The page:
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  • Webinar: Introduction to Fluorescence Microscopy

    In this seminar we will provide an overview about the latest advances in fluorescence microscopy. You will learn how you can use widefield and confocal microscopes to help you understand life’s questions down to tiny details, at high speed and state-of-the-art image quality both in living and fixed samples.
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  • Adeno-associated Viral Vectors do not Efficiently Target Muscle Satellite Cells

    Adeno-associated viral (AAV) vectors are becoming an important tool for gene therapy of numerous genetic and other disorders. Several recombinant AAV vectors (rAAV) have the ability to transduce striated muscles in a variety of animals following intramuscular and intravascular administration, and have attracted widespread interest for therapy of muscle disorders such as the muscular dystrophies. Here we examined the relative ability of rAAV vectors derived from AAV6 to target myoblasts, myocytes, and myotubes in culture and satellite cells and myofibers in vivo. AAV vectors are able to transduce proliferating myoblasts in culture, albeit with reduced efficiency relative to postmitotic myocytes and myotubes. In contrast, quiescent satellite cells are refractory to transduction in adult mice.
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  • Highly Selective Fluorescent and Colorimetric Probe for Live-cell Monitoring of Sulphide Based on Bioorthogonal Reaction

    H2S is the third endogenously generated gaseous signaling compound and has also been known to involve a variety of physiological processes. To better understand its physiological and pathological functions, efficient methods for monitoring of H2S are desired. Azide fluorogenic probes are popular because they can take place bioorthogonal reactions. In this work, by employing a fluorescein derivative as the fluorophore and an azide group as the recognition unit, we reported a new probe 5-azidofluorescein for H2S with improved sensitivity and selectivety.
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  • Label-free in vivo Imaging of Myelinated Axons in Health and Disease with Spectral Confocal Reflectance Microscopy

    We report a new technique for high-resolution in vivo imaging of myelinated axons in the brain, spinal cord and peripheral nerve that requires no fluorescent labeling. This method, based on spectral confocal reflectance microscopy (SCoRe), uses a conventional laser scanning confocal system to generate images by merging the simultaneously reflected signals from multiple lasers of different wavelengths.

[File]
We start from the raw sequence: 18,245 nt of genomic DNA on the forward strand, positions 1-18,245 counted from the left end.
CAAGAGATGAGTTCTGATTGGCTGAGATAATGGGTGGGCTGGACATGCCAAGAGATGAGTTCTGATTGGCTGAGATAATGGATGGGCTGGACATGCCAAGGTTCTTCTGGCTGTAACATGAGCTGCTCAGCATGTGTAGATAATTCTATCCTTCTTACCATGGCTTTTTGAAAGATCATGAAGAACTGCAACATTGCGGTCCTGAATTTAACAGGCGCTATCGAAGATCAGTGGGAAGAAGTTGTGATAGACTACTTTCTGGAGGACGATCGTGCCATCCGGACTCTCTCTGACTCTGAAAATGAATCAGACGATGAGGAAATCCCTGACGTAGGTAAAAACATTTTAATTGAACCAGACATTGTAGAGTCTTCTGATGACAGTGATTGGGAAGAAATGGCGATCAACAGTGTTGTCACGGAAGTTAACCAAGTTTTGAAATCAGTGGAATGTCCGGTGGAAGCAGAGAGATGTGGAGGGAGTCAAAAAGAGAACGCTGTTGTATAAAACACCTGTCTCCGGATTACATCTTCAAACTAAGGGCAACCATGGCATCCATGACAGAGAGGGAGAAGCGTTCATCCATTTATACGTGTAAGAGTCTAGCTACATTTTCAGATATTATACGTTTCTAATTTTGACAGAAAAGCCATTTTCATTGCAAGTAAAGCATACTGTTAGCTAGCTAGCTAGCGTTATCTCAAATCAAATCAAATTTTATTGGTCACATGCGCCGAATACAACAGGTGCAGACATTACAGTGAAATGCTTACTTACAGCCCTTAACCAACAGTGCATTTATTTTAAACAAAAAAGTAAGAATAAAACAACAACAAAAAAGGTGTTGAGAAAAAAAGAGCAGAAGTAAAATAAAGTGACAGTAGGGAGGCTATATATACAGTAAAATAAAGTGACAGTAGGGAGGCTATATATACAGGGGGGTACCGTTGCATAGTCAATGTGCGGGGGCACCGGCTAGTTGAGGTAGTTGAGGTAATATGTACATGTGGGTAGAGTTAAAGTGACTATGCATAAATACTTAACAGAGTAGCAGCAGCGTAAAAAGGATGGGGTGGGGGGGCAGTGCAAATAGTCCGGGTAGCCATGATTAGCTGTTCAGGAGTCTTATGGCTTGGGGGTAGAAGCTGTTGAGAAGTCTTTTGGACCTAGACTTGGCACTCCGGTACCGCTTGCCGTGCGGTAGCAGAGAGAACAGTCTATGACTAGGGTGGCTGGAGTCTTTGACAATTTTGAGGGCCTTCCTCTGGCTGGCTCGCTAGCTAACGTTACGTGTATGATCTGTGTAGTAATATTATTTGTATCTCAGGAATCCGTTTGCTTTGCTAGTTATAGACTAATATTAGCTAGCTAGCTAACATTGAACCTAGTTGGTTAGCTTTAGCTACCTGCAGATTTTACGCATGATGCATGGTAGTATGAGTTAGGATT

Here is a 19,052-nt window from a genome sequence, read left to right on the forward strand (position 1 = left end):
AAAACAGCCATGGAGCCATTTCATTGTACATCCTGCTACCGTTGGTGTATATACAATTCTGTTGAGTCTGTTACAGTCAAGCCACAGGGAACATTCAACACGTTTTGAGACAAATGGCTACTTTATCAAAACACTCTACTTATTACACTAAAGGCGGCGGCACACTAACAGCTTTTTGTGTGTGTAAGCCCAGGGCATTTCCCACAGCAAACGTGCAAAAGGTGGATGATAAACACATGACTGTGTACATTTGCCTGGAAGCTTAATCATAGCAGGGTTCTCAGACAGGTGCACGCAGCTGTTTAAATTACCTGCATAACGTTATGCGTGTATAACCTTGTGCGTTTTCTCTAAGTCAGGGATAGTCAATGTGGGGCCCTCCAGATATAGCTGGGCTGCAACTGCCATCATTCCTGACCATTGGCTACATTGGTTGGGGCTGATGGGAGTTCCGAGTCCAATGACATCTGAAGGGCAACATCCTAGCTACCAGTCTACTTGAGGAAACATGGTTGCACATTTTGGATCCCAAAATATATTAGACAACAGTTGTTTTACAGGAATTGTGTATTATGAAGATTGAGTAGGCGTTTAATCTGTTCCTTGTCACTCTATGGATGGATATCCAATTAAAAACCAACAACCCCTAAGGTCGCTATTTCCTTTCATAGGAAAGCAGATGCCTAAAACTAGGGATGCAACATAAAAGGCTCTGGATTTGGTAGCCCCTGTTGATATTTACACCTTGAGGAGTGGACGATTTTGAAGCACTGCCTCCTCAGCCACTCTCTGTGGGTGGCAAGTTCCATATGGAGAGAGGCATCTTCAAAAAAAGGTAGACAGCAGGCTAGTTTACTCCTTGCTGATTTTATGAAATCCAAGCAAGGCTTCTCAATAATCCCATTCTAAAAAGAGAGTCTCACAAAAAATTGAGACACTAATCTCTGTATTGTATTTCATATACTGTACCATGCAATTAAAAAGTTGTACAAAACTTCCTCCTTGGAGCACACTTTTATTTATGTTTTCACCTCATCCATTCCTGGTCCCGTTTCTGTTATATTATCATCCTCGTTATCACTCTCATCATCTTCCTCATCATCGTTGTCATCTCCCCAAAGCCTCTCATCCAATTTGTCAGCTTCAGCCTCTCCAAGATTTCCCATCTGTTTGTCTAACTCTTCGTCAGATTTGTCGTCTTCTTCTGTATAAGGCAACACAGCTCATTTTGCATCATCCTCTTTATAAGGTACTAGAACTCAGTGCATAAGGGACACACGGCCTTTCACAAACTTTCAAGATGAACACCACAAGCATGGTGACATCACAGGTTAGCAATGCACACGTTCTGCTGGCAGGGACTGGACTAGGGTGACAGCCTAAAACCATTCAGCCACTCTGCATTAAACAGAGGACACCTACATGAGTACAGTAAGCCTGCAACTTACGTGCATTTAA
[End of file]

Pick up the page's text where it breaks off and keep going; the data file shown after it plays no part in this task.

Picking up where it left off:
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  • Individual Macromolecule Motion in a Crowded Living Cell

    There is solid evidence for analyzing fluorescence correlation and dual color fluorescence crosscorrelation spectroscopy data ( FCS and dual color FCCS) in cellular applications by equations based on anomalous subdiffusion. Using equations based on normal diffusion causes artifacts of the fitted biological system response parameters and of the interpretations of the FCS and dual color FCCS data in the crowded environment of living cells. Equations based on normal diffusion are not valid in living cells. The original article embraces the status of the experimental situation and touches obstacles that still hinder the applications of single molecules in the cellular environment.
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  • The Bimodally Expressed MicroRNA miR‐142 Gates Exit from Pluripotency

    A stem cell's decision to self‐renew or differentiate is thought to critically depend on signaling cues provided by its environment. It is unclear whether stem cells have the intrinsic capacity to control their responsiveness to environmental signals that can be fluctuating and noisy. Using a novel single‐cell microRNA activity reporter, we show that miR‐142 is bimodally expressed in embryonic stem cells, creating two states indistinguishable by pluripotency markers.
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  • What Makes sCMOS Microscope Cameras so Popular?

    sCMOS cameras are more sensitive and are capable of much higher acquisition speed than cameras with other sensor types. Even though CCD cameras are widely used in live cell imaging and time-lapse recordings, researchers are often concerned that their camera does not detect faint signals. In this interview, Dr. Karin Schwab, Product Manager at Leica Microsystems, talks about the characteristics of sCMOS cameras and how researchers benefit from the latest camera sensor technology.